New hope for people with fibromyalgia
A novel psychological therapy that encourages addressing emotional experiences related to trauma, conflict and relationship problems has been found helpful for people with the chronic pain condition fibromyalgia. A research team led by Mark A. Lumley, Ph.D., distinguished professor of psychology in the College of Liberal Arts and Sciences at Wayne State University, in collaboration with a team from the University of Michigan Medical Center led by David A. Williams, Ph.D., professor of anesthesiology, has released the results of its research in the journal, PAIN.
The EAET intervention was compared to both an educational intervention as well as the gold standard psychological approach in the field, cognitive behavioral therapy. Six months after treatments ended, patients were evaluated for the severity and extent of their pain and other problems that people with fibromyalgia often experience.
Patients who received EAET had better outcomes — reduced widespread pain, physical impairment, attention and concentration problems, anxiety, and depression and more positive emotions and life satisfaction — than patients who received the education intervention. More than twice as many people in EAET (34.8 percent) reported that they were “much better” or “very much better” than before treatment, compared to 15.4 percent of education patients. An important additional finding was that the new emotion therapy also had greater benefits than cognitive behavior therapy in reducing widespread pain and in the number of patients who achieved at least 50 percent pain reduction.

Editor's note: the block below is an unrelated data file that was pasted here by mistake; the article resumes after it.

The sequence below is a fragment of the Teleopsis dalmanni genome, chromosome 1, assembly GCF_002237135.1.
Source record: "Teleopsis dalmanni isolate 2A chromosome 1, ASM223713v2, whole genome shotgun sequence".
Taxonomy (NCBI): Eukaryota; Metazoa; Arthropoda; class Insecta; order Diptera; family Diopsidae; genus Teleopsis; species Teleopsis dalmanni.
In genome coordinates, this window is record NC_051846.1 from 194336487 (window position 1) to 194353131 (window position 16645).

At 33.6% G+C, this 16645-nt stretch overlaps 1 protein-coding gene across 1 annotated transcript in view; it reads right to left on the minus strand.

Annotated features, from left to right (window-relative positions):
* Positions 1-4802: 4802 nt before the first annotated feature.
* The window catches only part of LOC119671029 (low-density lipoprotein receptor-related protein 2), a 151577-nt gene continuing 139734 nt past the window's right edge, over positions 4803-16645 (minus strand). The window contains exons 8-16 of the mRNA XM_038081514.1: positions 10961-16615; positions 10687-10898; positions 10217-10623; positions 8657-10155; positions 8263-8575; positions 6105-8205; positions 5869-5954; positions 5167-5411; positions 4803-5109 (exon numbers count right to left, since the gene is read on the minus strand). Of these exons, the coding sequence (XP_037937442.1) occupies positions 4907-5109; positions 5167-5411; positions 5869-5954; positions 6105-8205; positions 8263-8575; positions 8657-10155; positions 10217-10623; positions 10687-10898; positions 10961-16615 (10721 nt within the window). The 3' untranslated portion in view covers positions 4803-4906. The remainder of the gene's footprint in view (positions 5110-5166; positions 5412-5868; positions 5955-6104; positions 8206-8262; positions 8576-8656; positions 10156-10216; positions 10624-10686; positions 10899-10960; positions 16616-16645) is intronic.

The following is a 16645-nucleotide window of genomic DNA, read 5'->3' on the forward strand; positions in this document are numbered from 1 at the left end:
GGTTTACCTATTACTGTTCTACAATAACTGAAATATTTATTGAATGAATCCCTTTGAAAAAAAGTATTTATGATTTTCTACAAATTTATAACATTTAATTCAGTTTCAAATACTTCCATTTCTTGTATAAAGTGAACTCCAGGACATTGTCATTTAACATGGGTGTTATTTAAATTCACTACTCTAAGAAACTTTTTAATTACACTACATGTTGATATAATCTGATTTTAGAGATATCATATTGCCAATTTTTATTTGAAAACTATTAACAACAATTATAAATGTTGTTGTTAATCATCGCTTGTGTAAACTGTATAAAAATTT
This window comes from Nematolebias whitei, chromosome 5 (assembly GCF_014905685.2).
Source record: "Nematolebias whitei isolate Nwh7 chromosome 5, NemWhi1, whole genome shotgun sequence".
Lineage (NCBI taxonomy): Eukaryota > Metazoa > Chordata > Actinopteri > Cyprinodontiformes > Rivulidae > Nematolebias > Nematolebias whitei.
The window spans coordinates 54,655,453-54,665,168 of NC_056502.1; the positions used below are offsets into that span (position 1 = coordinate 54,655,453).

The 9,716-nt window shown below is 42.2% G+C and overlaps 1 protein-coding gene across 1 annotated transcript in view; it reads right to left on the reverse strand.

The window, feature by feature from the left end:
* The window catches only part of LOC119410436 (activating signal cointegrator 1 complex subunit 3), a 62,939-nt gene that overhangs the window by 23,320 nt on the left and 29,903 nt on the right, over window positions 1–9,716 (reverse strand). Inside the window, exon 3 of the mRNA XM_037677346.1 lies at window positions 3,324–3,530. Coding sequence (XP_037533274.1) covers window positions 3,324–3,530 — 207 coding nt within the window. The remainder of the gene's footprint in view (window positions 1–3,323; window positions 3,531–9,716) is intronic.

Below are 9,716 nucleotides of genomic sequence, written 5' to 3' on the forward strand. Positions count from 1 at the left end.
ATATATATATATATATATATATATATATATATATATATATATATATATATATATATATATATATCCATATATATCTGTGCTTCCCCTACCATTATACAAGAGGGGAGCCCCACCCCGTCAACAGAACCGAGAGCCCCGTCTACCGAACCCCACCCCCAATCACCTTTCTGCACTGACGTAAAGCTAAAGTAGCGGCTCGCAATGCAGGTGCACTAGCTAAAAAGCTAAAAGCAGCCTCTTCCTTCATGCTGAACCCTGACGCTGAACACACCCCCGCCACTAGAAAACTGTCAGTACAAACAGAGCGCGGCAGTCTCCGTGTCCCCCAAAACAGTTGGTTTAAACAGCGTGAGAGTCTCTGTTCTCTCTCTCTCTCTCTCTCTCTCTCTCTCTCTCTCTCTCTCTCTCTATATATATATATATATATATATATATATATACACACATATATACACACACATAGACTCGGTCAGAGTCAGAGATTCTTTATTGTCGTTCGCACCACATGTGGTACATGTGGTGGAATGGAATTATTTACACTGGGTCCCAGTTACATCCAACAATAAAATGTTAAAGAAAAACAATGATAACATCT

“Many people with fibromyalgia have experienced adversity in their lives, including victimization, family problems and internal conflicts, all of which create important emotions that are often suppressed or avoided. Emerging neuroscience research suggests that this can contribute strongly to pain and other physical symptoms,” Lumley said. “We developed and tested an approach that tries to help people overcome these emotional and relationship problems and reduce their symptoms, rather than just help people manage or accept their fibromyalgia. Although this treatment does not help all people with fibromyalgia, many patients found it to be very helpful, and some had dramatic improvements in their lives and their health.”